Curated by Joachim Pissarro
August 26 - August 31, 2019
By KRISTEN CLEVENSON, September 2019
The unexpected quartet gathered at Steven Harvey Fine Art Projects resulted from a serendipitous melding of connections. And together, I don’t go by that shows that with voice, vision, and talent the most disparate practices combine in an enticing, intriguing song. Noa Ginzburg makes manifest the physicality of Talia Levitt’s expertly trompe l'oeil still life studio painting with her carefully crafted, interactive sculptural installations. Ginzburg’s vibrant pallet carries through into Natasha Wright’s heavily impastoed, energetic figure. Wright's voluptuous female echoes in Staver Klitgaard's ghostly scene and Klitgaard's figure's shock of pink hair thus completes a circle: pink hair to pink still life to pink glow lamp to pink figure.* In this exhibition, the works come to life – literally manifesting a world for themselves.
A focused show that encouraged close looking, the exhibition featured an interpretive essay by Joachim Pissarro, curator of the exhibition, and a panel with Pissarro and the artists. The programming thus carved space for dialogue to articulate and inhabit this new world. What struck me was that, though the conversation often characterized the group as female-bodied artists inserting themselves in a male-dominated history of art, the named art historical influences for these artists were predominantly male. (In fact, the alternate exhibition title was “I’ve always wanted to show with Monet"). Unapologetically Levitt, Wright, Klitgaard, and Ginzburg do pull some of the best qualities of art history to depict the now. For example, Ginzburg includes a Japanese garden readymade; Wright marries the art historical icon the Venus of Willendorf with the pop culture icon Cardi B, Talia revives genera that is often left out of modern discourse and historically depicted by women, and Klitgaard embraces myth and emotion as so many have done before. However, I didn’t see this exhibition as insertion of “femme” art into an already existing art historical canon, I saw the beginnings of writing the canon of the 21st century.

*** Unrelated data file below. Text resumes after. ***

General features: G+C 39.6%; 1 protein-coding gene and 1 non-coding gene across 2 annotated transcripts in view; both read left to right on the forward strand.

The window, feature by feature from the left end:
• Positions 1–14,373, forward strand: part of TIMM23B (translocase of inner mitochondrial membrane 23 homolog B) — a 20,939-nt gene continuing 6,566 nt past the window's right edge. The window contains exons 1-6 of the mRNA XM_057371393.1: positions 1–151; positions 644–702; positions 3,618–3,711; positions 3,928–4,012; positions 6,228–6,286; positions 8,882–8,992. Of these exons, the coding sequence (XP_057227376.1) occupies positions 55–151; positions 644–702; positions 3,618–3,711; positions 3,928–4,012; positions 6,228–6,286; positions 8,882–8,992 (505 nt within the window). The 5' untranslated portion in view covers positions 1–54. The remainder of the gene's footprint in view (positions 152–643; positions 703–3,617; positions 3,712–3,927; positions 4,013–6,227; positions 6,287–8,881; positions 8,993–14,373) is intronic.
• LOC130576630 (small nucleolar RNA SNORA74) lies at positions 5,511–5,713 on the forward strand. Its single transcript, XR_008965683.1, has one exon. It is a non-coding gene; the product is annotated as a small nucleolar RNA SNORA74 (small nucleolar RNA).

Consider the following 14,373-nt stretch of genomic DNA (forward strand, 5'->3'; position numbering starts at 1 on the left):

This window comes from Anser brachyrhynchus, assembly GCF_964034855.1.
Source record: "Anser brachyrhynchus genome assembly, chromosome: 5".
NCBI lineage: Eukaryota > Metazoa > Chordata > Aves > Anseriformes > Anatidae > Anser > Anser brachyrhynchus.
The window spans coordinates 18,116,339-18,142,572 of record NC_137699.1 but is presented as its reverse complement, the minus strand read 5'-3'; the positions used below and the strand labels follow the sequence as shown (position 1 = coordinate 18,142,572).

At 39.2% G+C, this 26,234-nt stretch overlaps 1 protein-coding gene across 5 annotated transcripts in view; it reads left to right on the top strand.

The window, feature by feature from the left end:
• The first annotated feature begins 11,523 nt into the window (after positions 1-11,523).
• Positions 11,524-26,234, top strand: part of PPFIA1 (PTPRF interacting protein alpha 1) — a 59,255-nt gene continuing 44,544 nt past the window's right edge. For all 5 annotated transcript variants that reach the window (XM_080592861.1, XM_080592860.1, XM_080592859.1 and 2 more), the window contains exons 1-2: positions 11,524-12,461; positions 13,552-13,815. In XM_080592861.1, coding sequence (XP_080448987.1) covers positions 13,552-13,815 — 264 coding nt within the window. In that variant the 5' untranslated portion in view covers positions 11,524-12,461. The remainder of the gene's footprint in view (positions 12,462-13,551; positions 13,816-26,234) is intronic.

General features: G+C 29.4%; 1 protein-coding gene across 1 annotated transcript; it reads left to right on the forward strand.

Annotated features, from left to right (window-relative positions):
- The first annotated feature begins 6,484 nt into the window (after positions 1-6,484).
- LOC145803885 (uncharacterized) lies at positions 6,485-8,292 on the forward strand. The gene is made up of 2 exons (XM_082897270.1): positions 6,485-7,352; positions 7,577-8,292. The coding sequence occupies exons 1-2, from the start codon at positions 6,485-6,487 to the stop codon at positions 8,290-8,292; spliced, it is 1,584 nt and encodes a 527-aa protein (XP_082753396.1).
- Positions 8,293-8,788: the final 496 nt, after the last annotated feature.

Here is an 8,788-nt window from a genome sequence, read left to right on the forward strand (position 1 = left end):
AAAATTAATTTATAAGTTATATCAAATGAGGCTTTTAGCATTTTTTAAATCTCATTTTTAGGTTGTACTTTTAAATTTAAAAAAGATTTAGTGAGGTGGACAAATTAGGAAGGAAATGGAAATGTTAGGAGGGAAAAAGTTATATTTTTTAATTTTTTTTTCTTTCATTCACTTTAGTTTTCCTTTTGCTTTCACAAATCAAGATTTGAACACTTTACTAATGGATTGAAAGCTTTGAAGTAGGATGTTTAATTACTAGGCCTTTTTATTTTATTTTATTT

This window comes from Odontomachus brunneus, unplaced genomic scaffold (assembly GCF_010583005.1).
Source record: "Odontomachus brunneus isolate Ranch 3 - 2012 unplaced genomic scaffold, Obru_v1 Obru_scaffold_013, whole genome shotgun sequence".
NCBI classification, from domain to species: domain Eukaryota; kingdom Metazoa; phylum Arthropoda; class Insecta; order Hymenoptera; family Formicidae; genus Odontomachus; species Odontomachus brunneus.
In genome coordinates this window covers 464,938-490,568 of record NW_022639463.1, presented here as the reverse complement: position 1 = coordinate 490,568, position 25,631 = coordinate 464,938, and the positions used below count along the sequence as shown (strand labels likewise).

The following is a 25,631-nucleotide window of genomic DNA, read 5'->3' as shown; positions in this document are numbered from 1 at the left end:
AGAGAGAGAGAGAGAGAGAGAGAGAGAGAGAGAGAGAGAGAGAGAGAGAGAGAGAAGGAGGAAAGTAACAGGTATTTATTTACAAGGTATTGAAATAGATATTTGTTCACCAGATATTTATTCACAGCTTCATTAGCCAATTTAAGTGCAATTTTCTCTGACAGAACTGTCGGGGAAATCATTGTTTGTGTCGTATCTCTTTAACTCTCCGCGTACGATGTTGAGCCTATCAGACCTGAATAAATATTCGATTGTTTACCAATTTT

In pushing away from the desire to show with Monet and boldly declaring "I don't go by that," the four artists have reached into the canon and emerged with the power and audacity to do better and more interestingly what men have done in generations before. "I don’t go by that" meaning even though they share a “family tree” of overlapping artistic inspirations – such as Claude Monet, Pierre-Auguste Renoir, Francis Bacon, and Willem de Kooning – the contemporary artists use elements of light, energy, and color that their predecessors had mastered to build on dialogues we are just now beginning to engage. Though the “grandfathers” of the show may be the same, the multitude of influences Levitt, Wright, Klitgaard, and Ginzburg continue to work among and think about–just to name a few: Judith Linhares, Artemisia Gentileschi, Catherine Murphy, Amy Sillman, and Hilma af Klint– highlight the brewing tidal wave of change; in I don’t go by that the artists embrace this transformation with an irresistible enthusiasm. WM
*Please note that pink is not per se the most important color in these artists’ palettes, but it is, in fact, my favorite color and one I am excited to highlight. I would argue green and white also play a prominent role in guiding the eye through the exhibition.